1. Supply Chain Efficiency, Sustainability, and Innovative Business/Distribution Models: Some 33 cents of each dollar spent on food today goes toward processing, packaging, and transportation. Fresh produce often spends up to 50% of its shelf life in transit between supplier and retailer, with a result of about 40% of food being wasted. By leveraging IoT and large-scale data analysis to track and optimize supply chains, developing new products and coatings to increase longevity, or moving agricultural production in urban environments with robotic facilities, new companies can shorten the supply chain to drive out cost and waste while improving health and quality for consumers.
  2. Financial Security for Farmers: Net income from American farmers last year was the lowest in 12 years, and over half of all U.S. farms actually lost money. The story is even worse for smaller farmers; while 82% of commercial farms were profitable, less than half of mid-size farms and only one-third of residence farms had positive income. In emerging markets, agricultural yield is an order of magnitude lower than developed markets and has seen slower productivity growth even as the population it needs to feed grows exponentially. Most often, these problems are due to a dearth of data-driven insights to make effective decisions or a lack of access to financial products and services that would enable farmers to invest in inputs and technologies that would improve yield and profitability. With new channels to access customers and new sources of data to better underwrite agricultural risk, we are excited to see what the next generation of technology-enabled financial products look like that will empower the farmer of the future.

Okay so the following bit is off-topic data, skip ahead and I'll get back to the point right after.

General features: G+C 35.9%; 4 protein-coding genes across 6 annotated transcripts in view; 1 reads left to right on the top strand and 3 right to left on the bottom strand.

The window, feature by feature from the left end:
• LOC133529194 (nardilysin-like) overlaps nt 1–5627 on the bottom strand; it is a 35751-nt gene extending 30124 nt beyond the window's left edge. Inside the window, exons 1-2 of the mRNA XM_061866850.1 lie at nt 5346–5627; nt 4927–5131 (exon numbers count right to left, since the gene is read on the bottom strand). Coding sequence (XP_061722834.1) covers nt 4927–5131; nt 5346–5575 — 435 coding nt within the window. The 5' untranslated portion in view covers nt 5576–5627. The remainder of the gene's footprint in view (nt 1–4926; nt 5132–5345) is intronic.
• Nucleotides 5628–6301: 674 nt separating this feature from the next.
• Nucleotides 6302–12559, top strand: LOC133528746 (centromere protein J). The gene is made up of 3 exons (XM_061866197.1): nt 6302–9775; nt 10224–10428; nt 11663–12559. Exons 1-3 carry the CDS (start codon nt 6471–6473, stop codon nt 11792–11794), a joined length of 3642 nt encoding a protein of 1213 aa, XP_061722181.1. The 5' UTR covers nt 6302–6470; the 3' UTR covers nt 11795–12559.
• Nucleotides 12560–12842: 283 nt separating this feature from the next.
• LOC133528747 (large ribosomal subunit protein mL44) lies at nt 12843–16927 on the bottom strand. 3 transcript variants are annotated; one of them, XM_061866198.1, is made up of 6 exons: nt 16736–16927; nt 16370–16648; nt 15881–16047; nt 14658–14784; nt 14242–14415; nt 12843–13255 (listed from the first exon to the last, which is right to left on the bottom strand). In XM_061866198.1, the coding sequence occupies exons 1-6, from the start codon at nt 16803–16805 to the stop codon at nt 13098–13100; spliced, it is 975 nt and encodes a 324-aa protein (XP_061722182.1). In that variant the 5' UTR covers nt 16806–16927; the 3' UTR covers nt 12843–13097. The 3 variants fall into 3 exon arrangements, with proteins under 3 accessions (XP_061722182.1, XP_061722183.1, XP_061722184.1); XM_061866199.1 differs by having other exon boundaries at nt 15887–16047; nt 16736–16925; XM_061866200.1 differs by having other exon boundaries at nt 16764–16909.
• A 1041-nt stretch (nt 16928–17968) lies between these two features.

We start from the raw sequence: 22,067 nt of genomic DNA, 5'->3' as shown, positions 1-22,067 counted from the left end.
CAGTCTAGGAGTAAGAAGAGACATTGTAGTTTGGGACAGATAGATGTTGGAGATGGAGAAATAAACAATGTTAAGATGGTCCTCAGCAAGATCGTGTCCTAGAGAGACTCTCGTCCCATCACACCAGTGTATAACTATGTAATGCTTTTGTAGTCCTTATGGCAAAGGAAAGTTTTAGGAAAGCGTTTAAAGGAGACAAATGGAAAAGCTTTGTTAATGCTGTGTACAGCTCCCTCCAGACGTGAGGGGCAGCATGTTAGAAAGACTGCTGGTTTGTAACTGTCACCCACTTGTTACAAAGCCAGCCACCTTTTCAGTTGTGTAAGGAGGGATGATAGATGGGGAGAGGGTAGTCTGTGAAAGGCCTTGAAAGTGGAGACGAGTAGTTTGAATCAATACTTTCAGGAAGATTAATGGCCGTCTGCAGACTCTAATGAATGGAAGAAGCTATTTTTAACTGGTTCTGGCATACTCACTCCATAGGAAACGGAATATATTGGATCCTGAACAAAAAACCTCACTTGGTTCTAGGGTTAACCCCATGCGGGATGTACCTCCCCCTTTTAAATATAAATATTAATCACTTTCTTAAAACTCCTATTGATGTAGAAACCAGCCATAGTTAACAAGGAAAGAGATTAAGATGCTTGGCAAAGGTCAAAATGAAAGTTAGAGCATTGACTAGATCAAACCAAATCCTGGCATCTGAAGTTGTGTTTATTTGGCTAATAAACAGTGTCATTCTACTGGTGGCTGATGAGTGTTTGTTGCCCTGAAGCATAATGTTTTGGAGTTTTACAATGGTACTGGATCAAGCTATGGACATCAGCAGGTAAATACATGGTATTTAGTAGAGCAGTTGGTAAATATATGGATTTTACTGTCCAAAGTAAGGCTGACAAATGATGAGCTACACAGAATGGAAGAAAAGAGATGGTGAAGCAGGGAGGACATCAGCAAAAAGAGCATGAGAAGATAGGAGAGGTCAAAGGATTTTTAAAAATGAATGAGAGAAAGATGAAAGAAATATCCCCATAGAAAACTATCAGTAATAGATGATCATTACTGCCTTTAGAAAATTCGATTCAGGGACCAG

3. Nutrients and Other Inputs: The Haber Bosch process, which produces nitrogen, has been the cornerstone of commercial agriculture — about half of all food grown around the world relies on commercial fertilizer. However, this fertilizer causes massive problems: it produces over 3% of the world’s carbon dioxide, and more than half of all nitrogen fertilizer applies runs off into streams, rivers, and oceans, causing vast ecological destruction. A similar story can be found in livestock, who consume about 80% of all antibiotics in the United States. While these medicines enable the growth of animals at a massive density and suboptimal conditions, such broad use of antibiotics has and will continue to drive the evolution of antibiotic resistance that will impact animals and humans alike. Leveraging new sources of data, synthetic biology, robotics, and computational tools to better design treatments and track crop/animal health, we believe that emerging companies can design fundamentally better inputs and track crop or animal health to apply the right amount of the right treatment at the right time, enabling more sustainable farm production.
  4. Next-Generation Food Products and Development Platforms: It takes restaurants and food companies years to develop new food products, a major source of stress for large companies as consumers have flocked away from global brands to healthier up-starts without additives or preservatives. Design and iteration cycles are most often done in secluded office parks and research facilities, far from the actual end consumers. By controlling the value chain and tracking produce from a single plant or animal on a farm all the way to a single consumer’s mouth, we now have the ability to analyze and iterate on new products at an individual level in near real-time. With advances in synthetic biology, emerging companies can use these insights to not just optimize within existing food products, but design entirely novel ones to deliver superior taste, health, and longevity.

We are encouraged by the vast array of solutions we are already seeing in the marketplace, but we want and need to see many, many more. This new focus will accelerate bringing solutions to market. Today, we are hosting a Farm2050 Ideation Day, a closed-door working summit where startup entrepreneurs will have the opportunity to work through some of their most complex technological, business, and strategic questions while also exploring partnerships with top executives from the most influential companies and organizations in the food and agriculture industries.

We hope to hear from startups and corporations that want to nourish humanity and the world itself. If you’re interested in joining us on our mission, we hope you’ll visit us at www.farm2050.com or reach out to us at info@farm2050.com.




Investing in visionary founders, transformational technology and emergent ecosystems for a new world.

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Sara Ahmed Holman

Sara Ahmed Holman